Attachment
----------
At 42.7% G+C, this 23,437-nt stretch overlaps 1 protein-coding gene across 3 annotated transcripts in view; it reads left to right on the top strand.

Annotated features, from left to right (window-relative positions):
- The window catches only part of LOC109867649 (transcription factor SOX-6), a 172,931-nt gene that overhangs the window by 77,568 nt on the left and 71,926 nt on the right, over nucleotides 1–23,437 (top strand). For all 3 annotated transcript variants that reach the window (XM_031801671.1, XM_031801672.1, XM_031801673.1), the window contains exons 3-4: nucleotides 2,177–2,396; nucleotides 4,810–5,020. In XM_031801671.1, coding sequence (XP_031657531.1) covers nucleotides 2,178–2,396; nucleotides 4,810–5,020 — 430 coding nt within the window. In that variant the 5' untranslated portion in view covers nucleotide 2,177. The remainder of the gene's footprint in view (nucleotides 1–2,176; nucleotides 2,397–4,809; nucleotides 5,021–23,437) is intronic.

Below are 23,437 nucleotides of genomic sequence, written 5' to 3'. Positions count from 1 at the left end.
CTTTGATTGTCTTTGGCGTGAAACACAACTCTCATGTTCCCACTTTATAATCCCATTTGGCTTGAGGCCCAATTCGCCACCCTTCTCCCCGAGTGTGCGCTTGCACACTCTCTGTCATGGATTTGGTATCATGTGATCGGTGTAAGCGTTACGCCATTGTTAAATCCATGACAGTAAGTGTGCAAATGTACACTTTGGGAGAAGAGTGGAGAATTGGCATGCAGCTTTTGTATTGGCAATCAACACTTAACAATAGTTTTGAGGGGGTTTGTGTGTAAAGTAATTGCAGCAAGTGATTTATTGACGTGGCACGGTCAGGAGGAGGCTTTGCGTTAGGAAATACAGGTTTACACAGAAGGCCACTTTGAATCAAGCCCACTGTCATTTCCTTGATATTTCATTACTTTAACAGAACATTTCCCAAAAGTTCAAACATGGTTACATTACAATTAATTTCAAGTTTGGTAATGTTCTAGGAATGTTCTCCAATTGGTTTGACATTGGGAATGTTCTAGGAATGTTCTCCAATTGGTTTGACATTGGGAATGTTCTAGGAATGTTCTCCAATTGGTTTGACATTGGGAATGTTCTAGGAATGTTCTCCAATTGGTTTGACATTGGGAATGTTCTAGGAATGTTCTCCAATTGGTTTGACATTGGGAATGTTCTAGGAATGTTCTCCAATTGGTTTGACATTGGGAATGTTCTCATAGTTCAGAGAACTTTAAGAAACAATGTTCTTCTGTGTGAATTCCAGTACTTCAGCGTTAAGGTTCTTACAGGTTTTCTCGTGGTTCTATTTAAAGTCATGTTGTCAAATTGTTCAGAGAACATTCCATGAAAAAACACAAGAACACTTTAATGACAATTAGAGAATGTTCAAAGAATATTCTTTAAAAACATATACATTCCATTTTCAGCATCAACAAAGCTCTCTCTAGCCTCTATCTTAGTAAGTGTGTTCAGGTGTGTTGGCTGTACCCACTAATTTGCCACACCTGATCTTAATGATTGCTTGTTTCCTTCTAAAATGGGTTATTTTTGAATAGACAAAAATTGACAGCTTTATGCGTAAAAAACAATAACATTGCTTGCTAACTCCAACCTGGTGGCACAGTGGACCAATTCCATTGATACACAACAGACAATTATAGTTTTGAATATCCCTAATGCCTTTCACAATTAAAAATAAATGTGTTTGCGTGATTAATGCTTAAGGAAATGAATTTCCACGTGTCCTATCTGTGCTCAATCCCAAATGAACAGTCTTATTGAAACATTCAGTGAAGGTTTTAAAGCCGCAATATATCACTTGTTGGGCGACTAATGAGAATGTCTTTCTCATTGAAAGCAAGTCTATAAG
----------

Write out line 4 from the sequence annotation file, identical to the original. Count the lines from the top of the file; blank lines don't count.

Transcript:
Below are 23,437 nucleotides of genomic sequence, written 5' to 3'. Positions count from 1 at the left end.